|Publication number||US5283539 A|
|Application number||US 07/942,728|
|Publication date||Feb 1, 1994|
|Filing date||Sep 9, 1992|
|Priority date||Sep 9, 1992|
|Publication number||07942728, 942728, US 5283539 A, US 5283539A, US-A-5283539, US5283539 A, US5283539A|
|Inventors||Virender K. Sadhir, David A. Willems, Kenneth S. Karsten|
|Original Assignee||Itt Corporation|
|Export Citation||BiBTeX, EndNote, RefMan|
|Patent Citations (3), Referenced by (29), Classifications (11), Legal Events (7)|
|External Links: USPTO, USPTO Assignment, Espacenet|
The present invention relates to equalizer circuits and more particularly to an equalizer circuit which can be fabricated either as a hybrid of microstrip transmission lines and surface mounted resistors, or as part of a completely monolithic device which includes microstrip transmission lines.
Devices that exhibit excessive amplitude and/or gain variation across a frequency band are usually "equalized" to reduce the amplitude or gain variation to less than a few dB over relatively broad frequency bands. For microwave devices a typical range would be from 6-18 GHz. Equalizer circuits, conventionally known as equalizers, are well-known in the art. Examples of such devices are found in H. Tremaine, Audio Cyclopedia §6(2d ed. 1977). Common RF applications of such equalizer circuits include gain equalization of travelling wave tubes (TWTs), amplitude equalization of radar and communication systems and so on.
Equalizers are either passive or active circuits having a predictable, controlled attenuation slope or characteristic versus frequency. Depending upon the characteristic of the signal they equalize, equalizers typically fall into one of two categories: parabolic or linear. Power tubes such as TWTs generally exhibit parabolic gain shapes where the gain is at a maximum at or near the center operating frequency and at a minimum at the furthermost operating frequencies.
Many conventional equalizers are low voltage standing-wave ratio (VSWR) and absorptive types consisting of a fixed parabolic equalizer and an absorptive fine grain equalizer (FGE). Since the bandwidth range of conventional equalizers is often too narrow to correct the gain variations encountered across the frequency bands of certain devices, for example TWTs, variable hybrid equalizers are sometimes used to equalize the amplitude or gain of such devices.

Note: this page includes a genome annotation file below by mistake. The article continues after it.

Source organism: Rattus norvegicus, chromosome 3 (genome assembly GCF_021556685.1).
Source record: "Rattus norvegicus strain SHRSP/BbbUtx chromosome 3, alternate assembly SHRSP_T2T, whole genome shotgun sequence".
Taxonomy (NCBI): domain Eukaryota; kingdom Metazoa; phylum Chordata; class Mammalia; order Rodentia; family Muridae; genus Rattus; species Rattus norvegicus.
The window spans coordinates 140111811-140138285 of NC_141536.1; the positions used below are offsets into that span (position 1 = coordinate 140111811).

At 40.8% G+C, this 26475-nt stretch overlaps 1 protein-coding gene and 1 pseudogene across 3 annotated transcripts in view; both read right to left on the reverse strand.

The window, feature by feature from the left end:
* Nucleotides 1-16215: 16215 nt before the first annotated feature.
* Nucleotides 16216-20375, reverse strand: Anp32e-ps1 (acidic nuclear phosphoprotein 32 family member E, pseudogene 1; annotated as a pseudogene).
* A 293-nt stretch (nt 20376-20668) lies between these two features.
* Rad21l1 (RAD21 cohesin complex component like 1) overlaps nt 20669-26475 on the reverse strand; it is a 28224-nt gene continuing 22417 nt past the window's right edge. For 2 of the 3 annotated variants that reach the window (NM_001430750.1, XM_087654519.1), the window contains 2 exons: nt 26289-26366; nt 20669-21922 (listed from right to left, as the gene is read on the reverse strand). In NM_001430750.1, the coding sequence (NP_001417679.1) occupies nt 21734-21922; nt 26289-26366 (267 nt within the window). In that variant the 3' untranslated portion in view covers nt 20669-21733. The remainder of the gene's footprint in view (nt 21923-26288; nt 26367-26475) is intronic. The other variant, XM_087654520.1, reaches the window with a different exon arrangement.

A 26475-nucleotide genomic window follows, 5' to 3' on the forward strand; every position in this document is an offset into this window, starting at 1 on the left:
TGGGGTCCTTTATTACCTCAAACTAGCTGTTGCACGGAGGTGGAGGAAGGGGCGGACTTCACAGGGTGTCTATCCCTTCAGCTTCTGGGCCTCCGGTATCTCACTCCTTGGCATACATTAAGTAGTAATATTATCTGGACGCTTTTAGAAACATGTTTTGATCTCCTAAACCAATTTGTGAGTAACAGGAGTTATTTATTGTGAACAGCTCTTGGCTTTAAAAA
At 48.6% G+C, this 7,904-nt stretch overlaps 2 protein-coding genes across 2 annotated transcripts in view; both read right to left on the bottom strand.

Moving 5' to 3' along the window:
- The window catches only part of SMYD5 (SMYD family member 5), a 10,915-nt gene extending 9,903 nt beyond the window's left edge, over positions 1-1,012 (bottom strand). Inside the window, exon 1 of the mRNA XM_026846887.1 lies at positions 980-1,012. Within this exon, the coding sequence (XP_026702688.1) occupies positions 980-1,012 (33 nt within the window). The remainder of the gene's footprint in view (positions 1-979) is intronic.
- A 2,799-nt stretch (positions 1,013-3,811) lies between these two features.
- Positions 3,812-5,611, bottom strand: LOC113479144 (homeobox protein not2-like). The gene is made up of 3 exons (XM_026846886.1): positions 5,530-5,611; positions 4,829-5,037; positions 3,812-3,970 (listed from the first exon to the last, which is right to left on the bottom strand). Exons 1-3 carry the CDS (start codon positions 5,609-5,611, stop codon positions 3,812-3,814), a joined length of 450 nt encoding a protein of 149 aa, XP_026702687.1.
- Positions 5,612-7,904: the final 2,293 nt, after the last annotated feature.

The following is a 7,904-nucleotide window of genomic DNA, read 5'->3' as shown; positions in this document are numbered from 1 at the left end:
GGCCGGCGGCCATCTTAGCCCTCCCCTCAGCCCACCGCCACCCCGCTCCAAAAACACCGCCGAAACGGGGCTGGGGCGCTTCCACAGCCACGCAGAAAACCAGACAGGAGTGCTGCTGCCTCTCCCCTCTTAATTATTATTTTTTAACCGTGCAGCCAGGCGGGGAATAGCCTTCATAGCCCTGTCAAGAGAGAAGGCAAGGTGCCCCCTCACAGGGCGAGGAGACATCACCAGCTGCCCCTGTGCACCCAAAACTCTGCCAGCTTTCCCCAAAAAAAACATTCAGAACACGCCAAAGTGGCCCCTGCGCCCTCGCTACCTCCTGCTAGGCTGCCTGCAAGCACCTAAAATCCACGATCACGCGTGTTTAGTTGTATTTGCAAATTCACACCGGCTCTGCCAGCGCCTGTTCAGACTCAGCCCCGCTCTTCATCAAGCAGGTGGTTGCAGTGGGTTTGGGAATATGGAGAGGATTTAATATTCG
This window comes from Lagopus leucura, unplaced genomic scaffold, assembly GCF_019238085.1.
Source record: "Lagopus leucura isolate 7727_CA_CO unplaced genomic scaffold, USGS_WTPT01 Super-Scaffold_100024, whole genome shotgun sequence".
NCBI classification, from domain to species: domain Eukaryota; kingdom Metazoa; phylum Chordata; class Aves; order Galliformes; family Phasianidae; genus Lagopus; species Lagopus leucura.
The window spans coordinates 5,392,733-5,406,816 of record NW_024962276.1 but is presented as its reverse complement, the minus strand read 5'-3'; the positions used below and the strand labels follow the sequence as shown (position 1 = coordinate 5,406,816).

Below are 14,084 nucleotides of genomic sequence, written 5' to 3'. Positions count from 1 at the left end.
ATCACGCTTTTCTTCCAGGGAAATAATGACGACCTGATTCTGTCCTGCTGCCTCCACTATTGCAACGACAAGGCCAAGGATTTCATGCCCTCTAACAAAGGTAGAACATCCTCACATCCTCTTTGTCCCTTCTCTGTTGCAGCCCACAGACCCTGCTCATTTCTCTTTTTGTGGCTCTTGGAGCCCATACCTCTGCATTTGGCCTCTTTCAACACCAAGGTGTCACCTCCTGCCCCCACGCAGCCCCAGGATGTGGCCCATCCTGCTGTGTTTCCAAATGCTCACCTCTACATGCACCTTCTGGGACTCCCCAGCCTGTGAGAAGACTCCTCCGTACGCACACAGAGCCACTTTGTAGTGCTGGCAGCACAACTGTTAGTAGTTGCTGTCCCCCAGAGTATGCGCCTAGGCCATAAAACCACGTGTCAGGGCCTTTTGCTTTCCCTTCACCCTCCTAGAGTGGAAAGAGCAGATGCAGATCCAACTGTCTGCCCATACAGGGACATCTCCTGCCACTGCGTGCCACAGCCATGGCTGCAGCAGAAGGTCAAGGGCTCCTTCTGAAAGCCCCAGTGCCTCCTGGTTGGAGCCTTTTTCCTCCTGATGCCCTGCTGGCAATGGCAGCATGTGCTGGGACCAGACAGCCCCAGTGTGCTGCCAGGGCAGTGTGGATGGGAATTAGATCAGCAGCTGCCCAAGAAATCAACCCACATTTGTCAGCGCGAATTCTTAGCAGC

Hybrid equalizers consist of a main transmission line between an RF input and an RF output, wherein the transmission line has multiple transverse electromagnetic (TEM) mode resonant shunt branches coupled along its length. A fixed equalizer has fixed lengths for each shunt branch or stub tuner with a lossy coating at the end of each stub cavity. By contrast, a variable equalizer has variable stub lengths. By mechanically adjusting the position of a lossy coated plug at the end of a stub cavity, the electrical length and impedance, and hence the loss or equalization profile is altered. For variable equalizers, coverage of up to two and one half (2.5) octaves is common with up to 20 watts of power capability.
Conventional equalizers are designed as separate components that must be individually procured, tested and installed at the system level. Typical dimensions for fixed and variable types of equalizers operating at 6-18 GHz, 5 watts with 15 dB mid-band attenuation, are on the order of 1.25×1.0×0.5 inches. The equalization of such devices can be typically implemented at any point within a microwave system up to 1 to 5 watts. The disadvantages of conventional equalizers are: large size and weight; high cost; cumbersome handling for insertion into systems; inaccurate (cut and try) design; and incompatibility with multifunctionally designed devices placed in the same environment.
It is, therefore, an object of the present invention to provide an equalizer circuit having desired performance capabilities typical of conventional equalizers, but at a reduced weight, size and cost.
The present invention is an equalizer circuit for RF frequencies comprising a microstrip transmission line having a stub tuner extending transversely therefrom and further having resistive means coupled to the stub tuner to de-Q the stub tuner, thereby selectively determining an attenuation profile for the equalizer circuit. The equalizer circuit of the present invention can be fabricated either as a hybrid of microstrip transmission lines and surface mounted resistors, or as part of a completely monolithic device which includes microstrip transmission lines. Both hybrid and monolithic equalizer circuits have desired operating capabilities typical of conventional equalizers, but are smaller, lighter and less expensive.
For a better understanding of the present invention, reference is made to the following description of an exemplary embodiment thereof, considered in conjunction with the accompanying drawings, in which: